1

You hire a tutor to get one-on-one tutoring. I was looking for lessons that students take with a tutor and I found private tutoring lessons. I have two questions:

  1. Can I use a private tutoring class to refer to a small group of students who hired a tutor? What if there is just one student and a tutor. Can I use class here, too? For example,

I have a [class] with my tutor at 4. I'm going to my [class].

  1. What's the opposite of private tutoring? Public teaching? For example,

I hate [public* classes]. [Public teaching] doesn't work. I prefer [private** classes].

*Classes with a lot of students in them; often associated with weak education.

**While you get one-on-one education with a tutor; often associated with a better quality than that of a public school.

Do the words I put within brackets sound natural in the sentences?

2

Classes are regularly scheduled, and have more than one student.

I take French class at school. Those are public classes.

Classes don't have to be at a public school, though.

My wife and I are taking a dance class offered by our church. We have lessons once a week.

In American English, tutoring usually refers to individual lessons in addition to those you are getting from a group elsewhere.

I am not very good at French, so I also see a tutor once a week. Also, because I am so good at biology, I have a tutor who is helping me prepare for the biology AP exam.

The distinction between public and private has to do with who pays, not who is allowed to be there. In the U.S. public schools are free to attend and are paid for by the state. Private schools are paid for entirely by those attending.

At the college/university level, public schools are subsidized by the government, but students have to provide some of the tuition themselves. Private colleges and universities are not subsidized, and are therefore much more expensive to attend.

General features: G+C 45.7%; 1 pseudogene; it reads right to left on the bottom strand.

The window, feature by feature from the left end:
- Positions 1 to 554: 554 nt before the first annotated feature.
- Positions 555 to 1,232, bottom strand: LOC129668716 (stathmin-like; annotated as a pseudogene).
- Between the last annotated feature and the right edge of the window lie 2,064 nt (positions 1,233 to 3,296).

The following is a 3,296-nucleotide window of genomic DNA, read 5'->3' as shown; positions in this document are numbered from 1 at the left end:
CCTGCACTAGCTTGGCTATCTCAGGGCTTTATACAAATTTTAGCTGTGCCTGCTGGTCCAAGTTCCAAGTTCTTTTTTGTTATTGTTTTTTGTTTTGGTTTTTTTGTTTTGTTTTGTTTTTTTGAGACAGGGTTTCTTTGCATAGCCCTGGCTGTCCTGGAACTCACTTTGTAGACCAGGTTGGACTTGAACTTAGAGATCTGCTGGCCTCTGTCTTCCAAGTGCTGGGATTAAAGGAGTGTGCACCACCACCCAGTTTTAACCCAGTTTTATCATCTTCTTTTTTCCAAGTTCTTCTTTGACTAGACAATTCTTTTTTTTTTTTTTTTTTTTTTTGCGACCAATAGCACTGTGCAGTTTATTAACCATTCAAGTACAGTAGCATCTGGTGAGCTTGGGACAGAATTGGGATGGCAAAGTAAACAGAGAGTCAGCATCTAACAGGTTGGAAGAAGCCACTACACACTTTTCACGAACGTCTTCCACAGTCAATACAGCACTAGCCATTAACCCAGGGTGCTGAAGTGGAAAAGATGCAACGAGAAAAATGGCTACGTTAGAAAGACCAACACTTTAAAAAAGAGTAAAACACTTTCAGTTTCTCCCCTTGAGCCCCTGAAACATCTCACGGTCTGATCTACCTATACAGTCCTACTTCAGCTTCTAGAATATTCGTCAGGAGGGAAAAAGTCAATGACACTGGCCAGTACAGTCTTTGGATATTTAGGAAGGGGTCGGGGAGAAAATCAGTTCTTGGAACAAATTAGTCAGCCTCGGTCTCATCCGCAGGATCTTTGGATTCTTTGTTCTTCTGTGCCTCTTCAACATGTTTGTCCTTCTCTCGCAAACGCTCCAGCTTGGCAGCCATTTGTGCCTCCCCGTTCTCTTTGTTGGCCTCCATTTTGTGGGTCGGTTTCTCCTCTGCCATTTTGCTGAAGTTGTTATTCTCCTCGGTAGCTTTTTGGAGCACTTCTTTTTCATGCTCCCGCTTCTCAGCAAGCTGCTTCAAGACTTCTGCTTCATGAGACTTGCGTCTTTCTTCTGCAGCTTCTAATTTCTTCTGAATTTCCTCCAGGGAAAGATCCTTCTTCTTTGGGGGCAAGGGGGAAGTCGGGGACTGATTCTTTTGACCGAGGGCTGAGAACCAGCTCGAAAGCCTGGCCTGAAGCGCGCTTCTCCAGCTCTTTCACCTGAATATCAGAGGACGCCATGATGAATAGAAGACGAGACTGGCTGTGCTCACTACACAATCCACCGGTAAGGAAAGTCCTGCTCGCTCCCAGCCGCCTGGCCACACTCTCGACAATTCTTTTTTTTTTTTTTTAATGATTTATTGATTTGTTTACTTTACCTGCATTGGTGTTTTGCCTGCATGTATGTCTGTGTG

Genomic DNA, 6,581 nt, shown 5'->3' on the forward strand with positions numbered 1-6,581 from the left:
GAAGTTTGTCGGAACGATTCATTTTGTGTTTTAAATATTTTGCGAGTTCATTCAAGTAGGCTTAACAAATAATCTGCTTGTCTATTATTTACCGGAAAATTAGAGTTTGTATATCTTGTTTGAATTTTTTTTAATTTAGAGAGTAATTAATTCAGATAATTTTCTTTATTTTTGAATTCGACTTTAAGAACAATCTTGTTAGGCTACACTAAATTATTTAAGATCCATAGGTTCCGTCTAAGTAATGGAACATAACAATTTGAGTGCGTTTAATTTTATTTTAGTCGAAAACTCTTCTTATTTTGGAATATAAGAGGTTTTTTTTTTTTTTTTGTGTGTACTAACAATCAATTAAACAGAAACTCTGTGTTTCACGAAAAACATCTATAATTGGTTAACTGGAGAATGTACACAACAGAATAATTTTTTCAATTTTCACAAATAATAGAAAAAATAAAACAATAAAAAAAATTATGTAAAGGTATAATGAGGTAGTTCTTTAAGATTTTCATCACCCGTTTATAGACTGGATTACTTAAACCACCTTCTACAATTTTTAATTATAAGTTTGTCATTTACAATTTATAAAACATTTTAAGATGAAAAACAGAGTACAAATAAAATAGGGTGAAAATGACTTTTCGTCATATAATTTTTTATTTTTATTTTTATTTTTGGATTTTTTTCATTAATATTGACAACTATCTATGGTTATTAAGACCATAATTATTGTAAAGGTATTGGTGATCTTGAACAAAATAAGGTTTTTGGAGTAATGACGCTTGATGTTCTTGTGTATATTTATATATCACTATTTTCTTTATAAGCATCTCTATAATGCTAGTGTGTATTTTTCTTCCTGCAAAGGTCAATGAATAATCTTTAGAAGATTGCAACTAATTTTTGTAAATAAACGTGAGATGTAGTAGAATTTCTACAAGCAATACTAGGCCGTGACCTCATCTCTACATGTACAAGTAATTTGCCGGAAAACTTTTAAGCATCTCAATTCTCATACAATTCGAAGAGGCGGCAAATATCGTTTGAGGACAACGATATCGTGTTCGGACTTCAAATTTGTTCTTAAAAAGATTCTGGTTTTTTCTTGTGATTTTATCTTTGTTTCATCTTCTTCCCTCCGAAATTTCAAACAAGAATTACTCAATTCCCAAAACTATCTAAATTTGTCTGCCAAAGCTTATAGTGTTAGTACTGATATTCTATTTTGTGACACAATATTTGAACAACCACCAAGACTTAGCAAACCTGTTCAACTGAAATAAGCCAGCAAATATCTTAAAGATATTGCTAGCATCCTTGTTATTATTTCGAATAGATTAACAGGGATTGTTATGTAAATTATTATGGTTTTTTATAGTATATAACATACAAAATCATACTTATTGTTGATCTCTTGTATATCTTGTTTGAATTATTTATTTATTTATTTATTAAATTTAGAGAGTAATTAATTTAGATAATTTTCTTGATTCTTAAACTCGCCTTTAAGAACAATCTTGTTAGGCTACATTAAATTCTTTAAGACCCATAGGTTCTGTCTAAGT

A tutor could be private (unafiliated with my school) or could be provided by my school. If it really matters which type you have, you may have to specify it:

I am not very good at French, so I also see a tutor provided by my school. Also, because I am so good at biology, I hired a private tutor who is helping me prepare for the biology AP exam.

If you are doing some kind of individual study that isn't in addition to a group class, you might just call it lessons.

I am going to stop editing this answer now, because I have to go pick my daughter up from her piano lesson.

  • I think (but am not sure) that in other strains of English, "tutor(ing)" does not necessarily imply individual instruction (also known as one-on-one instruction). – Adam Apr 7 '17 at 13:59
2

While it is not definitive, a class usually refers to a group of students. If your tutorials are with students one at a time, you would instead call them "lessons", or sometimes "sessions".

You might stay with this naming convention even if there are several students in the group. This helps distinguish what you do from a more formal "class" of students at an actual school.

Another way to look at it is that a "class" is independent of which students or how many students attend. You can have a class that you teach every week, and you still have that class even if, one week, no students show up. If instead you schedule the teaching around the student's (or students') schedule, then it's more of a "tutorial" or "session" or "group lesson".

The distinction between private and public lessons is simply that one is paid for by an individual or private institution, and the other is funded by some government agency. If your tutoring is to be paid by the students (or their parents), you would call these private lessons.

Lastly, if you are talking in general about the entire system of public schooling and publicly-funded teaching, you would refer to it as "public education" and "the public education system". Teachers who work in public education are "public school teachers."

I don't like the public education system. Public school teachers are given little freedom about what they may teach, and often are required to meet certain minimal scores on standardized tests, so they end up teaching "to the test" instead of creating interesting and entertaining lessons that engage students' attention.

  • 1
    I think "session" is a really good word to use in place of "class". I think that any fluent speaker would probably interpret "tutoring session" as an activity outside of normal class activities and wouldn't be concerned if it was one student or five participating. – ColleenV Apr 4 '17 at 0:21
  • Thank you very informative it was, but i still have difficulty rephrasing my sentences in question 1. Is this OK based on what I get from your answer and @ColleenV 's? "I have a tutoring session at 4." and "I'm going to my tutoring session." – Yuri Apr 4 '17 at 5:11
  • I think it might be helpful to show how you would phrase the two examples in the question. There is a difference between "private education" and "tutoring" that might not be clear from your final example sentence. – ColleenV Apr 4 '17 at 12:04
  • @ColleenV as you suggested, i edited my question. I tried to make myself clear on the intended meaning of public and private. – Yuri Apr 7 '17 at 7:35

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